Angela Recommends: “Goodnight Irene” by Lead Belly

Tamiment Library/Robert F. Wagner Labor Archives

In Housekeeping, Marilynne Robinson had Sylvie and Ruthie drift in a boat on the lake harmonizing “Goodnight, Irene” — a song like a lullaby of enduring innocence. The characters were depicted in a time not far from Lead Belly yet worlds away: in pine-filled Idaho and not humid Louisiana; in a surface-water world and not in the deep Bayou. A world more like the one I grew up in, sometimes with my dad and sometimes without.

I guess you’re in my dreams

When I was in high school, my mom and her husband moved the family to Blues-infused Fargo, and, in college, it shook me. I had lost track of my dad for awhile and it was a weighty mystery. Not all songs struck a chord to acknowledge that weight. One night, a local musician sang of Irene as if life really were fragile. Guitar echoes filled the bar, the light tilted blue, and taking morphine was a far-off thing; nothing more than an ugly fiction. Walking among bare trees along the Red River in winter was cold on the skin but warm on the belly — similar to the shiver from hearing the woeful song in a dark bar with vodka coursing through my blood.

Sometimes I live in the country / Sometimes I live in town

All my life, I listened to my dad talk about places he traveled and musicians he liked as he sang out samples of their songs. They were often obscure to me — songs from his coming of age in the 50s and 60s. He’d share his internal monologue that was also part amateur opera or community theater. Musicians like the Everly Brothers I knew; Jim Lowe not at all. He could mimic Elvis like nobody’s business. Blues songs never came up.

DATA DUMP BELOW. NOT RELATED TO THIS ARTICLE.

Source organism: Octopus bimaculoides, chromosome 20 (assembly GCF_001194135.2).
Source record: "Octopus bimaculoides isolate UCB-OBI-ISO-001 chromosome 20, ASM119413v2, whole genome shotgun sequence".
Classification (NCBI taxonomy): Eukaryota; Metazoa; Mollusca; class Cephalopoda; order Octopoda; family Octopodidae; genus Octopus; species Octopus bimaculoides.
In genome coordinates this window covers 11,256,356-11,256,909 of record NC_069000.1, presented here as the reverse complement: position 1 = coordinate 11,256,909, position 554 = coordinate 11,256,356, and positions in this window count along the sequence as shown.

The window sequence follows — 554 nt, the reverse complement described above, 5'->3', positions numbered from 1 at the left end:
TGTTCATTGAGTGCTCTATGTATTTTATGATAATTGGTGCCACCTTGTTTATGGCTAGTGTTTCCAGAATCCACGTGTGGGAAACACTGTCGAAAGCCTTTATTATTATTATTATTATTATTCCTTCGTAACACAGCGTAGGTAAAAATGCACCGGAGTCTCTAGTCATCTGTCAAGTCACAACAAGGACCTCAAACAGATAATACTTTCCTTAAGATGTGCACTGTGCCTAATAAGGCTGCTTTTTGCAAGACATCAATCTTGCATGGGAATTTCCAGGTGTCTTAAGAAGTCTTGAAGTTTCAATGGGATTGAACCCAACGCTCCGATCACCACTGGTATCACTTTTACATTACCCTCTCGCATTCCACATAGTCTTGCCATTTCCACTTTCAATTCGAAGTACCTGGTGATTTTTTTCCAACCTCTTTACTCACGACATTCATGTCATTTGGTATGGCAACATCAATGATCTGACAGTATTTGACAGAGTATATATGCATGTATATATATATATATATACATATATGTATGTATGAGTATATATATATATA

Stay there by the fireside bright

His songs should have been comforting to him in hospice care, but the iPad they lent him at the VA was too locked down, too set in its ways. Like him. So it didn’t work. However, he mentioned “Goodnight Irene” on one of my visits, and I pulled out my phone and, fumbling, came across a video of Lead Belly singing. Knowing where the song would go, I still somehow managed to sit with him, calmly, singing along with him in raspy voices of our own.

I love her till the sea runs dry

The song rang true. He was taking morphine. He was dying. He had lost love and gained love. Yet we spoke only of the musician and listened to his early, crinkling recording. We were caught on the edge of a gloomy dusk, knowing the sun would still come up without us. He didn’t have much to say to me as he turned toward his ending, but we shared that song; we shared that time. I know where I can find him. Goodnight, Pops, we’ll meet in our dreams.

(Song recommendation by Angela Jones)

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